Another unusual topic in a book about BP is the fate of the vast array of electro-mechanical equipment produced to decrypt both Enigma and Fish messages. Max Newman, who led the attack on Fish, realized the value of what had become war-surplus computers:

Newman was equally interested to get his hands on redundant equipment. The Colossus machines were, on one view, as irrelevant as the bombes, and he put in a bid for the valves and other useful parts as a starter kit for his computing machine project at Manchester University, where he had just been appointed Fielden Professor of Mathematics. On 8 August 1945, Newman wrote to Nigel de Grey, saying "After going round the equipment … the proper request for us to make is for the material of two complete Colossi, and in addition a few thousand miscellaneous resistances and condensers off other machines." Three months later, the shipment was on its way, a total of 7 tons of old kit. This provided the starter for Newman's computing project, which developed the "Manchester Baby" computer, believed to be the first ever stored-program electronic computer to run a routine, in the autumn of 1948. (218)

Because all the BP alumni are now safely dead, Turing can not only chronicle their lives, but offer sometimes cheeky comments.

When Commander Travis appointed Eric Jones to be head of Hut 3, it was something of a gamble. Jones was an industry manager who had joined the RAF Volunteer Reserve in 1940, so he was not regular air force intelligence, nor a professor, nor a codebreaker. But it was management skills that were needed…. After the war, Jones stayed on rather than returning to industry. He became deputy director of GCHQ in 1950 and succeeded Sir Edward Travis as head of the organization in 1952. He stepped down in 1960; his entry in the Dictionary of National Biography says "some found him ponderous or pompous. Perhaps for this reason, through a lack of empathy between Whitehall mandarins and a man from a quite different background, he was not given further government employment." Jones turned to growing carnations. (224)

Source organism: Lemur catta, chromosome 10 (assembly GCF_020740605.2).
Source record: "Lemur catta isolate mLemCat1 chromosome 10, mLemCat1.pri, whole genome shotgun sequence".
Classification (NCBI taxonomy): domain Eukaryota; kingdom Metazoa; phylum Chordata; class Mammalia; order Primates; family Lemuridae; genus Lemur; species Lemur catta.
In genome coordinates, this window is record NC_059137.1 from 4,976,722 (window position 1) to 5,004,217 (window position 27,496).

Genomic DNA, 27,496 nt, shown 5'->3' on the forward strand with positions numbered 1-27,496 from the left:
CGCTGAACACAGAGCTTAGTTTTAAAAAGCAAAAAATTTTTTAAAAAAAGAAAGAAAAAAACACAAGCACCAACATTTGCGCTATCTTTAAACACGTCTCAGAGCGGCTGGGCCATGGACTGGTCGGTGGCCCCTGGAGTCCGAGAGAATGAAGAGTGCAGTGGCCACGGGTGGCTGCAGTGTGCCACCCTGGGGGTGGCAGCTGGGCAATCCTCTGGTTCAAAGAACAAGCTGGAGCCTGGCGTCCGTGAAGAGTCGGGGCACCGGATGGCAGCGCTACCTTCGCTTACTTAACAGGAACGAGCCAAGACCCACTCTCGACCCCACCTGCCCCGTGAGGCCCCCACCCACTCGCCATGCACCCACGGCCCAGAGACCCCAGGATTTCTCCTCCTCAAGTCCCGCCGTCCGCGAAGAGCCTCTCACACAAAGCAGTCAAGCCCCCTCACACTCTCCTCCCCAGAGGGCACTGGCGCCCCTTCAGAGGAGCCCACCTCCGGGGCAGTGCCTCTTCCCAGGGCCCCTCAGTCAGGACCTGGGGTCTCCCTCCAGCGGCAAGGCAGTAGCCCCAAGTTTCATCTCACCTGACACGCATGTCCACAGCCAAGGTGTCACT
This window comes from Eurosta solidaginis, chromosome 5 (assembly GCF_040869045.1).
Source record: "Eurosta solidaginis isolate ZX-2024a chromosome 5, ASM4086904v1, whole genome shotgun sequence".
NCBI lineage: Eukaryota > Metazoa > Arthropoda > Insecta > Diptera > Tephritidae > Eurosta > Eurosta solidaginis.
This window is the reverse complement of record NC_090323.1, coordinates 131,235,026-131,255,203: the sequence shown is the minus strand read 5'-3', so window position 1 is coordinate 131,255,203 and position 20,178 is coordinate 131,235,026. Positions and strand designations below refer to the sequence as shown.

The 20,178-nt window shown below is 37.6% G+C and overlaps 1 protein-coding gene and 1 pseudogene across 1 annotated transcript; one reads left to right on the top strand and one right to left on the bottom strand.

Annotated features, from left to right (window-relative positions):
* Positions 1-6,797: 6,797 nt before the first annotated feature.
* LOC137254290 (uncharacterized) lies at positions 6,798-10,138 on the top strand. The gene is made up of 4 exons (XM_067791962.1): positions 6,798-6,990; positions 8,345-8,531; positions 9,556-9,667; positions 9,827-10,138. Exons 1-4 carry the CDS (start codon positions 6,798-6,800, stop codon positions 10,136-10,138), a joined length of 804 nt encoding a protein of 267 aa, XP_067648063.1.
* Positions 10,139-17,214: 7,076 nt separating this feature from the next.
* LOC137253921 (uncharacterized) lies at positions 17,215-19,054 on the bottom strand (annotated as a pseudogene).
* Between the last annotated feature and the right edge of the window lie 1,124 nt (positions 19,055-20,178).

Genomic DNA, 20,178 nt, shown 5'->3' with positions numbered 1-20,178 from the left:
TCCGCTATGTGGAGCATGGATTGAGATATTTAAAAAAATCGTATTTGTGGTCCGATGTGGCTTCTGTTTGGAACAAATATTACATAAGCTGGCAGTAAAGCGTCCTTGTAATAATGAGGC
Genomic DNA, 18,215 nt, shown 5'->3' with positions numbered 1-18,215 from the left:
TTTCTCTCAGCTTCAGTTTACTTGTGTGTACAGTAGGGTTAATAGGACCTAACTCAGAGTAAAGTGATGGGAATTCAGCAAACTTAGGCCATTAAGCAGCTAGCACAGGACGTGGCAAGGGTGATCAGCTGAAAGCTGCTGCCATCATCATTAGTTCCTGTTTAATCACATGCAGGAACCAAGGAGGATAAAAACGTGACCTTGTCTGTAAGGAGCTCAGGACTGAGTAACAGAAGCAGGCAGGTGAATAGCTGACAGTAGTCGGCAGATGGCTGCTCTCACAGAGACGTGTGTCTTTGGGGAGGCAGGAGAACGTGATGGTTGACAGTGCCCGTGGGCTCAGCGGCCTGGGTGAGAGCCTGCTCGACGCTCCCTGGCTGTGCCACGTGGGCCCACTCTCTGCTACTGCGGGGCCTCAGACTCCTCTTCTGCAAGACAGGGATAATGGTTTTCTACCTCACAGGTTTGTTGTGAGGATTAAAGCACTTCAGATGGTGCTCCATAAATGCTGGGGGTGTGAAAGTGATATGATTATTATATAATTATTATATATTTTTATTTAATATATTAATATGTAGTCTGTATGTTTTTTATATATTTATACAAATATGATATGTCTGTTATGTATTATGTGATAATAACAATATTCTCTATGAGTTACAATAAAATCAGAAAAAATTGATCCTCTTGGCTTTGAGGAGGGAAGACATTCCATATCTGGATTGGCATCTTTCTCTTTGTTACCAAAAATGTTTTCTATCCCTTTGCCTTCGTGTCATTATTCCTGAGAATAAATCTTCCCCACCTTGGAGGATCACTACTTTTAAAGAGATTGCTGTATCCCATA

Naturally, many things are missing from Codebreakers. For instance, the exciting back-and-forth cryptological duel between the German B-Dienst (observation service) and BP during the Battle of the Atlantic, and the details of how poor cipher discipline, especially in the Luftwaffe, helped British codebreakers. But all those things are easily found elsewhere.[4] There is also a list of fifteen books for Further Reading at the end of Codebreakers. Dermot Turing's new book provides an appealing and lucid introduction to the Bletchley Park story based on the personalities involved.

[1] Subtitle: Its Influence on Strategy and Operations, 5 vols., ed. F. H. Hinsle et al. (London: HMSO, 1979–1990).

[2] Prof: Alan Turing Decoded: A Biography (Stroud, UK: History Pr, 2015).

[3] X, Y & Z: The Real Story of How Enigma Was Broken (id., 2018), with my review at MiWSR 2019-094.

[4] E.g., in Ralph Erskine and Michael Smith, eds., Action This Day (NY: Bantam, 2001).